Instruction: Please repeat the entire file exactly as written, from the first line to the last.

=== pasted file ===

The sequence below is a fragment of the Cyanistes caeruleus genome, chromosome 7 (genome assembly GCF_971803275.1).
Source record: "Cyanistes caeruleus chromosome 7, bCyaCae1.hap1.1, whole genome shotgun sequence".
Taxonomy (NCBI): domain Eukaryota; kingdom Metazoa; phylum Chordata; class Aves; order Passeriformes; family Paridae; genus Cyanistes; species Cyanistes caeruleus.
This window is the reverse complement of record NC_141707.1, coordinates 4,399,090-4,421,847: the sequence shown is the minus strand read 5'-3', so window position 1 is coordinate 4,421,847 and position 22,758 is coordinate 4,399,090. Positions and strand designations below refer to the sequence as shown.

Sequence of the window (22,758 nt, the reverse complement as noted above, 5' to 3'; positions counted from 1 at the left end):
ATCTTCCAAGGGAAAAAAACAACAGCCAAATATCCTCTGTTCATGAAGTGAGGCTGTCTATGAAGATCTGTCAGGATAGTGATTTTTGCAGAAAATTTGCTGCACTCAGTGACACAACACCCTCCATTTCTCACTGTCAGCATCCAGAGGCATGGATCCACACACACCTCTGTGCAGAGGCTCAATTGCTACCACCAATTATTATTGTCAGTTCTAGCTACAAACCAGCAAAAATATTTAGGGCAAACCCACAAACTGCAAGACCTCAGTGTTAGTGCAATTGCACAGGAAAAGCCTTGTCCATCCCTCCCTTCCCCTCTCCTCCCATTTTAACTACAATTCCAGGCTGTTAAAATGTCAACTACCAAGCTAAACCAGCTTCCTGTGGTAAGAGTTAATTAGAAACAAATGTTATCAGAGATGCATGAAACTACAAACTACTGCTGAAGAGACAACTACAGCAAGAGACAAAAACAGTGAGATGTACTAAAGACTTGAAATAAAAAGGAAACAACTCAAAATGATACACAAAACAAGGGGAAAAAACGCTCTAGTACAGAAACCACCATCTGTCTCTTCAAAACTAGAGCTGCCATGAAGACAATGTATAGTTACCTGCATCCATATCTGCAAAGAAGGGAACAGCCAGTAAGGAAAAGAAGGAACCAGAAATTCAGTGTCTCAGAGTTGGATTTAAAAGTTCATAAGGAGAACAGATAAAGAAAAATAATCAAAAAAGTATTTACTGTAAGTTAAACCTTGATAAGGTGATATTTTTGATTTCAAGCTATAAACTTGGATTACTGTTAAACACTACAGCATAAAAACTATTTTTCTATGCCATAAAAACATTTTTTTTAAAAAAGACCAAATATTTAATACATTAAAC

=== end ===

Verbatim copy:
The sequence below is a fragment of the Cyanistes caeruleus genome, chromosome 7 (genome assembly GCF_971803275.1).
Source record: "Cyanistes caeruleus chromosome 7, bCyaCae1.hap1.1, whole genome shotgun sequence".
Taxonomy (NCBI): domain Eukaryota; kingdom Metazoa; phylum Chordata; class Aves; order Passeriformes; family Paridae; genus Cyanistes; species Cyanistes caeruleus.
This window is the reverse complement of record NC_141707.1, coordinates 4,399,090-4,421,847: the sequence shown is the minus strand read 5'-3', so window position 1 is coordinate 4,421,847 and position 22,758 is coordinate 4,399,090. Positions and strand designations below refer to the sequence as shown.

Sequence of the window (22,758 nt, the reverse complement as noted above, 5' to 3'; positions counted from 1 at the left end):
ATCTTCCAAGGGAAAAAAACAACAGCCAAATATCCTCTGTTCATGAAGTGAGGCTGTCTATGAAGATCTGTCAGGATAGTGATTTTTGCAGAAAATTTGCTGCACTCAGTGACACAACACCCTCCATTTCTCACTGTCAGCATCCAGAGGCATGGATCCACACACACCTCTGTGCAGAGGCTCAATTGCTACCACCAATTATTATTGTCAGTTCTAGCTACAAACCAGCAAAAATATTTAGGGCAAACCCACAAACTGCAAGACCTCAGTGTTAGTGCAATTGCACAGGAAAAGCCTTGTCCATCCCTCCCTTCCCCTCTCCTCCCATTTTAACTACAATTCCAGGCTGTTAAAATGTCAACTACCAAGCTAAACCAGCTTCCTGTGGTAAGAGTTAATTAGAAACAAATGTTATCAGAGATGCATGAAACTACAAACTACTGCTGAAGAGACAACTACAGCAAGAGACAAAAACAGTGAGATGTACTAAAGACTTGAAATAAAAAGGAAACAACTCAAAATGATACACAAAACAAGGGGAAAAAACGCTCTAGTACAGAAACCACCATCTGTCTCTTCAAAACTAGAGCTGCCATGAAGACAATGTATAGTTACCTGCATCCATATCTGCAAAGAAGGGAACAGCCAGTAAGGAAAAGAAGGAACCAGAAATTCAGTGTCTCAGAGTTGGATTTAAAAGTTCATAAGGAGAACAGATAAAGAAAAATAATCAAAAAAGTATTTACTGTAAGTTAAACCTTGATAAGGTGATATTTTTGATTTCAAGCTATAAACTTGGATTACTGTTAAACACTACAGCATAAAAACTATTTTTCTATGCCATAAAAACATTTTTTTTAAAAAAGACCAAATATTTAATACATTAAAC